Abstract: Caco-2 cells may be typically used as a first step to investigate the bioavailability of different dietary and fortificant forms of iron (Fe) at low levels (< 10 µM) in tissue culture medium (TCM). Whether this model is suitable with supplemental levels of Fe (ca. 200 µM in TCM) is not clear and neither, therefore, is the choice of reference iron compound under those conditions as a ‘positive control’. Here we show that with 200 μM iron in TCM (serum-free MEM), Fe(II) sulphate precipitates and while high levels of ascorbic acid can prevent this, it is to the detriment of the Caco-2 cell monolayer and/or it adversely affects the pH of the TCM. Adjusting the pH of TCM to account for this issue again leads to Fe precipitation, which is detectable as both a true precipitate (~ 50%) and a nano-precipitate in suspension (~20%). In contrast, Fe(III) maltol which, clinically, appears less toxic to the intestinal mucosa than Fe(II) sulphate, retains solubility at supplemental levels in cell culture medium, without adversely affecting pH or the Caco-2 cell monolayer. Moreover, the iron is also well utilized by the cells as assessed through ferritin formation. Thus Caco-2 cells may also provide a model for screening iron uptake and utilisation at supplemental levels through the cellular generation of ferritin although care must be taken in ensuring (i) appropriate TCM conditions (e.g. pH and chemical speciation of the iron) (ii) monolayer integrity (i.e. the assay response is not an artefact of toxicity) and (iii) that an appropriate reference material is used (e.g. Fe:maltol at 1:5 ratio).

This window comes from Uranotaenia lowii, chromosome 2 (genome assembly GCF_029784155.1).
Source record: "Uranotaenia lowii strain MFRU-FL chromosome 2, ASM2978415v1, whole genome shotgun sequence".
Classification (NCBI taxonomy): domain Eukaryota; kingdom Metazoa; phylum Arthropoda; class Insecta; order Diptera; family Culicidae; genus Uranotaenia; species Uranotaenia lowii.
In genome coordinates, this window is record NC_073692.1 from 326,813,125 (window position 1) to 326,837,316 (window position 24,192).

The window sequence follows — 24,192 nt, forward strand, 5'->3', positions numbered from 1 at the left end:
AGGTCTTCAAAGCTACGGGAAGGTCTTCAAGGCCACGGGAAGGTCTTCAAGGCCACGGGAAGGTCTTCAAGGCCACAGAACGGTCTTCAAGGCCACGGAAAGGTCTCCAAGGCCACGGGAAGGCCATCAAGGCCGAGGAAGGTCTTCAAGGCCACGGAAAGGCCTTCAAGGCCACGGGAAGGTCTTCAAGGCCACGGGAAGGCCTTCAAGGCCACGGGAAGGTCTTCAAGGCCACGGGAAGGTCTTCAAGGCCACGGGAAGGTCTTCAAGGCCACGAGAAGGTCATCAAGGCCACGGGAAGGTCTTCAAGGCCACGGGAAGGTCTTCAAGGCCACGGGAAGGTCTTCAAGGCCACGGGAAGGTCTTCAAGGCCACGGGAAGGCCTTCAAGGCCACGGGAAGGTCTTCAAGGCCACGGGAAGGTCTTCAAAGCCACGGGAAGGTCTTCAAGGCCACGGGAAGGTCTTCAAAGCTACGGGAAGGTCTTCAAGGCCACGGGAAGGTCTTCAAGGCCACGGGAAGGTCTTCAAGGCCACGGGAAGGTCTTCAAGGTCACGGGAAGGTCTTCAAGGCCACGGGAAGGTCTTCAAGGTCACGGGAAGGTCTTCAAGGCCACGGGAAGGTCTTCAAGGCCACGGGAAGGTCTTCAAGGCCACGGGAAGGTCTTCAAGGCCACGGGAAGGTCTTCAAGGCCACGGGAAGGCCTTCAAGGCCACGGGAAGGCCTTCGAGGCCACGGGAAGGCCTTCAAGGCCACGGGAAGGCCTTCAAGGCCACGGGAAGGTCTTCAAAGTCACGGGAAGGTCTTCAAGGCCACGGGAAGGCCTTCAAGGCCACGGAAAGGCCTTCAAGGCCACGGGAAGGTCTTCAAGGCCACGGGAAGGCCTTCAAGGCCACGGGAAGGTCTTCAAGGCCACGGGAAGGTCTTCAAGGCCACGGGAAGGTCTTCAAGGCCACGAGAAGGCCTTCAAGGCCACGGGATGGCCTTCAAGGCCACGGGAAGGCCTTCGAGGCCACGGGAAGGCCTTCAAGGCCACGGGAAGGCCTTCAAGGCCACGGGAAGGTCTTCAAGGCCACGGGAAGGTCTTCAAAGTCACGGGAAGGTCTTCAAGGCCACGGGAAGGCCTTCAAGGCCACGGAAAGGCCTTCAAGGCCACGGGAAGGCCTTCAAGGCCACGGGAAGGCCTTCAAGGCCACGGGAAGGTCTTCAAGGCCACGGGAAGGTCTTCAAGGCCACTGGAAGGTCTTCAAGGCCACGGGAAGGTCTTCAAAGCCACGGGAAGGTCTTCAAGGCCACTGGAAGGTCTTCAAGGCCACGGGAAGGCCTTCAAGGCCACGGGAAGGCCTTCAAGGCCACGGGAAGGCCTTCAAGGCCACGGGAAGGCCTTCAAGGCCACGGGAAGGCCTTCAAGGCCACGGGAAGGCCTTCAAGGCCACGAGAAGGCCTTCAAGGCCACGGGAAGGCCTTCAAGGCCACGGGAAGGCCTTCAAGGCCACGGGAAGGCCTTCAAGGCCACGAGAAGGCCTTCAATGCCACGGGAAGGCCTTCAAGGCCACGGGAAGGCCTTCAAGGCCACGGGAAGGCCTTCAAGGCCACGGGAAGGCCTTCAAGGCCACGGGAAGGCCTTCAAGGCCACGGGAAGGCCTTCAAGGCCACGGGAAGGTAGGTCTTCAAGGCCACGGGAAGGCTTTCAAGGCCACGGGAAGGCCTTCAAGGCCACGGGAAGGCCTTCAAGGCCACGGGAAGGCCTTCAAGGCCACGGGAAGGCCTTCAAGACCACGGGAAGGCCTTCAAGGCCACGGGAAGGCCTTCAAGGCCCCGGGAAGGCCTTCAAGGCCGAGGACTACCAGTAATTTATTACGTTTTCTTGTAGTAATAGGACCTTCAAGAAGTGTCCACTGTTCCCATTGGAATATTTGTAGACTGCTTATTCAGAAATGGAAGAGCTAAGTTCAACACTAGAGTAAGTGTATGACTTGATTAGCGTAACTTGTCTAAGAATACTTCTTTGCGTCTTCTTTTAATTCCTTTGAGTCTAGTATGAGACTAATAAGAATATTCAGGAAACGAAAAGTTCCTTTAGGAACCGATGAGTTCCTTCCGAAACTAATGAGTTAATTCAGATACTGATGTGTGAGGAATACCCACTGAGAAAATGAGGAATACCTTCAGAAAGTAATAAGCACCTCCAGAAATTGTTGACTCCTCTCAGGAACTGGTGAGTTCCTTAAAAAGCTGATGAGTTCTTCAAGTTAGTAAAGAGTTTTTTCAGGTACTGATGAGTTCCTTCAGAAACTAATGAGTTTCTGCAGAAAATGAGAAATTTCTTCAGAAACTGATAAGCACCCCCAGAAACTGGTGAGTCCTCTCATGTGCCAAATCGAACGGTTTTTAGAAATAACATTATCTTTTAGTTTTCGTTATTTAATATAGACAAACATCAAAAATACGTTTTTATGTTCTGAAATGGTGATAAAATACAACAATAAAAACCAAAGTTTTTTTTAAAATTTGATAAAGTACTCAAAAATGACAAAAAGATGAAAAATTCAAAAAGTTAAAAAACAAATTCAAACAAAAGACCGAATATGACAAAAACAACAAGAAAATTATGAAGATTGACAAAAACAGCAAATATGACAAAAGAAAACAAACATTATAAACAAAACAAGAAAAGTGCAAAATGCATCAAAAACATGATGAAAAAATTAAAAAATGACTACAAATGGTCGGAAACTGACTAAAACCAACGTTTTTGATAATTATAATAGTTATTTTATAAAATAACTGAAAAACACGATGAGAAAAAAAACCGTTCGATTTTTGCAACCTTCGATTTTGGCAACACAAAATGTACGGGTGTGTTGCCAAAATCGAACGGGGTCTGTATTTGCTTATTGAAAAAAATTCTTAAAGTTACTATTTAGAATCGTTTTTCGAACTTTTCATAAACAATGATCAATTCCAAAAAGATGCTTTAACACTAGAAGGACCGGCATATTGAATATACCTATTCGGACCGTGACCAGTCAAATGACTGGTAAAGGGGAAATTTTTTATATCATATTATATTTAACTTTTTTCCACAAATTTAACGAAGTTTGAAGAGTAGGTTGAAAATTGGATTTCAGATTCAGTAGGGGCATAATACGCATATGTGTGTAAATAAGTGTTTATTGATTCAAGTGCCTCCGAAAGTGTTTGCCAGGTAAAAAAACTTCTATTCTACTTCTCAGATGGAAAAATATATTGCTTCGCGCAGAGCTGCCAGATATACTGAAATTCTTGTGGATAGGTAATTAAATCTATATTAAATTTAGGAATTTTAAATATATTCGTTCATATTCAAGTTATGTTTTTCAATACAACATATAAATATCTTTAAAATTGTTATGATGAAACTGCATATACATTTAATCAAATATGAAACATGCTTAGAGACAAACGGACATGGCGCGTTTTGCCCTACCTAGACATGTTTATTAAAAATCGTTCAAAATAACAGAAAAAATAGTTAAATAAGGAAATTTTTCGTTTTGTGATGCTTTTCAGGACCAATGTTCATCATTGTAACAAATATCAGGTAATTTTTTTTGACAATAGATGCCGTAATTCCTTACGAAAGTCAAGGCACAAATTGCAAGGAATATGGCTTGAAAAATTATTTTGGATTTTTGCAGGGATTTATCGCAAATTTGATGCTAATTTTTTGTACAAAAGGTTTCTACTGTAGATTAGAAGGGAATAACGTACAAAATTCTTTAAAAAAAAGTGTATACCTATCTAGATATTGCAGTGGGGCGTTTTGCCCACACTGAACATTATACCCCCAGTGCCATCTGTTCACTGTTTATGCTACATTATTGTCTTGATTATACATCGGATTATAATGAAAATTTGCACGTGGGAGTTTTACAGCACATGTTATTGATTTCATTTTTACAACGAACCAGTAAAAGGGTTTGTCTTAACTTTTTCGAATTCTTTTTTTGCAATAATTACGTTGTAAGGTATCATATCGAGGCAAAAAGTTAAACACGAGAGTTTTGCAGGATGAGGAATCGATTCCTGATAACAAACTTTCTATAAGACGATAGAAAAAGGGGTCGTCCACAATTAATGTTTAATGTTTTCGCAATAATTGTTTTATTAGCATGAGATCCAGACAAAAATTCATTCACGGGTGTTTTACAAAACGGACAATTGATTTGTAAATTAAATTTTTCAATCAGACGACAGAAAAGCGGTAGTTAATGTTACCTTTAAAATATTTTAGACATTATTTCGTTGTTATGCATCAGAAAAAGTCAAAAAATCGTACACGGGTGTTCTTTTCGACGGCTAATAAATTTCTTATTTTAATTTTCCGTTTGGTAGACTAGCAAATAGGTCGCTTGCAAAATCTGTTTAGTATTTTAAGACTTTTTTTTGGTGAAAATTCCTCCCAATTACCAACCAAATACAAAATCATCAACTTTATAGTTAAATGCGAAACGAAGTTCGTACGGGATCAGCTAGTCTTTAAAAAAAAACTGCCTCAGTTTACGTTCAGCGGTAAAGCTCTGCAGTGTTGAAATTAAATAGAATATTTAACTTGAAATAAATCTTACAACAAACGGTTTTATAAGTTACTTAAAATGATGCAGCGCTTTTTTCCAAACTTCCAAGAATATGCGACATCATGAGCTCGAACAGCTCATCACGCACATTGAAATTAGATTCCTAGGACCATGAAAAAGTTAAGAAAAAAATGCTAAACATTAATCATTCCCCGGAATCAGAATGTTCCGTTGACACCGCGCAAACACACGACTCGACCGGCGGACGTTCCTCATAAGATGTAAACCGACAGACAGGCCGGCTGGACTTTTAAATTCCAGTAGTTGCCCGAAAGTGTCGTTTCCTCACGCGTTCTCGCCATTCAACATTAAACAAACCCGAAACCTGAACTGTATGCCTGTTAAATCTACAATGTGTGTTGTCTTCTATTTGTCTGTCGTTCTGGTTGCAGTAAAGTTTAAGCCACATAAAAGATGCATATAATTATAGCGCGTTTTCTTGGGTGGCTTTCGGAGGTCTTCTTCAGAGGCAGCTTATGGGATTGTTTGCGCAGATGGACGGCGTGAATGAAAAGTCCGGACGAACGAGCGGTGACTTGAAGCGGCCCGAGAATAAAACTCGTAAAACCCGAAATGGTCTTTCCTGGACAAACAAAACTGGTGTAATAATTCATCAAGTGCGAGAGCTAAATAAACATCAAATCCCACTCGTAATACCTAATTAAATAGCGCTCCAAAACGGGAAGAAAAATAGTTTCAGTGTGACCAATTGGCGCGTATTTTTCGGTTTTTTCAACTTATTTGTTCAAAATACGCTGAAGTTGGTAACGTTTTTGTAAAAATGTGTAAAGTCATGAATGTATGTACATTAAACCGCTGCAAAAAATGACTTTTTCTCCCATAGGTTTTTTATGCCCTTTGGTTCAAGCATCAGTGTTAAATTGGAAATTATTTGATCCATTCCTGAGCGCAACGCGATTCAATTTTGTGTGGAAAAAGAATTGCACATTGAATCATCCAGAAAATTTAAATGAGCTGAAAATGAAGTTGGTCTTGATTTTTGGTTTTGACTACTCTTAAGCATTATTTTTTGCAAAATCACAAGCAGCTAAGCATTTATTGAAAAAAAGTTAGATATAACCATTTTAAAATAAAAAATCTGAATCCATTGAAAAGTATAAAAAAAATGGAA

Keywords: Ferrous sulphate, soluble iron, Caco-2, TEER, ferric maltol, iron supplementation, ferritin formation, iron uptake, iron utilisation.